Minnesota's fight over same-sex marriage is on the verge of claiming Greg and Veronica Seivert's lifelong devotion to the Catholic Church.

The Seiverts' shift away from the church began in the fall of 2008, when their college-age daughter told them she was a lesbian. As the family began adjusting to the news, the Seiverts became increasingly uncomfortable with the church's preaching against same-sex marriage. In September, they sent their pastor a letter explaining they were leaving the parish. Soon after, the priest sent back a letter, calling same-sex attraction a "disorder" similar to "alcoholism ... or clinical depression, or kleptomania."

Now the Seiverts find themselves in a wrenching personal and spiritual conflict, torn between supporting their daughter and a church whose leaders are unwavering in their opposition to same-sex marriage.

"I am wrestling right now with can I in good conscience still be part of this church," said Greg Seivert, who has attended St. Matthew's Catholic Church in St. Paul for 34 of his 59 years. "It's so much part of the fabric of my life. I am really torn. I feel really alienated from what was once my home."

As Minnesota edges toward a showdown over a constitutional amendment that would ban same-sex marriage, the Seiverts' struggle is one facing many Minnesotans of faith, as they feel the tug of their conscience pulling them away from their church.

Not mean-spirited or bigoted

Jason Adkins, executive director of the Minnesota Catholic Conference, said that while Catholics might struggle with the amendment for personal reasons, when they hear from the church directly, "they recognize that the Catholic position is not ... meant to be mean-spirited or bigoted toward our fellow brothers and sisters with same-sex attraction."

Greg Seivert grew up in Hutchinson, where his mother baked brownies for the nuns, clergy joined back-yard barbecues and he relished priest-led ghost hunts in a nearby cemetery.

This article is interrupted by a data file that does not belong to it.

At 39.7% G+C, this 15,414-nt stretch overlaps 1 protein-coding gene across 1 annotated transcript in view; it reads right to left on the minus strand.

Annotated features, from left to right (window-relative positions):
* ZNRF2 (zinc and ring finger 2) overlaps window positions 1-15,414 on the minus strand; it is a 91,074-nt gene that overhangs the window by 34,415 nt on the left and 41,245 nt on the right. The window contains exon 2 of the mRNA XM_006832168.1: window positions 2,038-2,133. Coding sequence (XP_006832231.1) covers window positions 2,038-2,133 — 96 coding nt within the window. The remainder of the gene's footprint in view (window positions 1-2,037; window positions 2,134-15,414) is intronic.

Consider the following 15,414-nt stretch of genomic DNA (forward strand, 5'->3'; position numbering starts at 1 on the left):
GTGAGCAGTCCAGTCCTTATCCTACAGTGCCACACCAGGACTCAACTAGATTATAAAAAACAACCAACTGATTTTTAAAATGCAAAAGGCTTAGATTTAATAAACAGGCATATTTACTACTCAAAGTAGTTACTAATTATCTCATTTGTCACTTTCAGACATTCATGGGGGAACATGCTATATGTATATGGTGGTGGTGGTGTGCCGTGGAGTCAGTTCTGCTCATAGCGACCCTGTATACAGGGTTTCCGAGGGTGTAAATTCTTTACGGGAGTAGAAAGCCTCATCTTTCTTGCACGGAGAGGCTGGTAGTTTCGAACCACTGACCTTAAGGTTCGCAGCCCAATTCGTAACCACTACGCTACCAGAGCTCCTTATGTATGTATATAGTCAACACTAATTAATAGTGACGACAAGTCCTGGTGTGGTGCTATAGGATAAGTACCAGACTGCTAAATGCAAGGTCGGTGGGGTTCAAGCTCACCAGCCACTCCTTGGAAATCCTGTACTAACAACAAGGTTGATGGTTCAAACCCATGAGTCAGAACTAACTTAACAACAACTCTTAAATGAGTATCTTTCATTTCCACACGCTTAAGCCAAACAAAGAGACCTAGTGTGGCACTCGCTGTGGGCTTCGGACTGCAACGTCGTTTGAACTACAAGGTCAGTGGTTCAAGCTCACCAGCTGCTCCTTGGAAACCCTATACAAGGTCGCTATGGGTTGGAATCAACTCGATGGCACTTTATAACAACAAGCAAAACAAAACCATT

Veronica Seivert was raised in Mexico, with deeply devout parents and an altar in her home.

"You can't be more Catholic than Mexico," she said.

When their daughter Ana came out, the Seiverts struggled to recalibrate their expectations for her life.

Now, said Veronica Seivert, 56, "I just want her happiness. That's what I want, for her to be who she is, to meet someone and have a life with someone just like we did."

A confession, transformation

Something else compelled them on the journey toward acceptance.

When Ana finally revealed the secret she'd been carrying, Greg Seivert said, "She was just transformed. When she was able to name her loving feelings for another woman, she was just filled with energy; there was brightness in her eyes. She felt like she was home."

Seivert paused briefly, his eyes tearing slightly. "And boy, how could I say no to that, to say no and turn that light off?"

Not long after, Twin Cities Archbishop John Nienstedt started ramping up his involvement and directed his priests to press their followers on the need to vote for the amendment.

St. Matthew's new pastor, the Rev. Michael Rudolph, took up the cause. As his activity intensified, so too did the Seiverts' alienation from their church. Veronica Seivert wanted to meet with Rudolph and tell him of their decision to leave, but Greg Seivert didn't want a confrontation. Instead, they decided to send a letter and a final stewardship check.

Rudolph responded days later with a two-page letter, warning that those who act on same-sex attraction face "a spiritual dead end." With God's help, he wrote, Catholics are called on to help those "overcome disordered patterns in our life."

The Seiverts were aghast. To this day they have not shared the letter with their daughter.

"To tell us our daughter, who she is, is spiritual death," Veronica Seivert said. "I totally refuse to believe that."

Greg Seivert said the letter represented a brand of Catholicism far less caring and compassionate than the one he grew up with.

"When I read it, I thought, 'Damn it, I was right about this guy,'" Seivert said. "He thinks people can chose to be gay or not. It's an embarrassment."

Rudolph declined to be interviewed for this story, directing all questions to Adkins, at the Catholic Conference.

Adkins said the church does not discriminate but "it expects the same thing of all of us: chastity and holiness. There are many Catholics who experience same-sex attraction and feel liberated by the church's teaching, not restricted or shunned."

The experience has hardened the Seivert family's attitude on the proposed marriage amendment.

At a recent birthday celebration, the extended family got a chance to see Ana with her partner.

Greg Seivert's mother, a quiet, deeply private Catholic, had been silent on the amendment until then.

Amid the festivities, she slid up next to her granddaughter and whispered, "I am voting no."

Baird Helgeson • 651-925-5044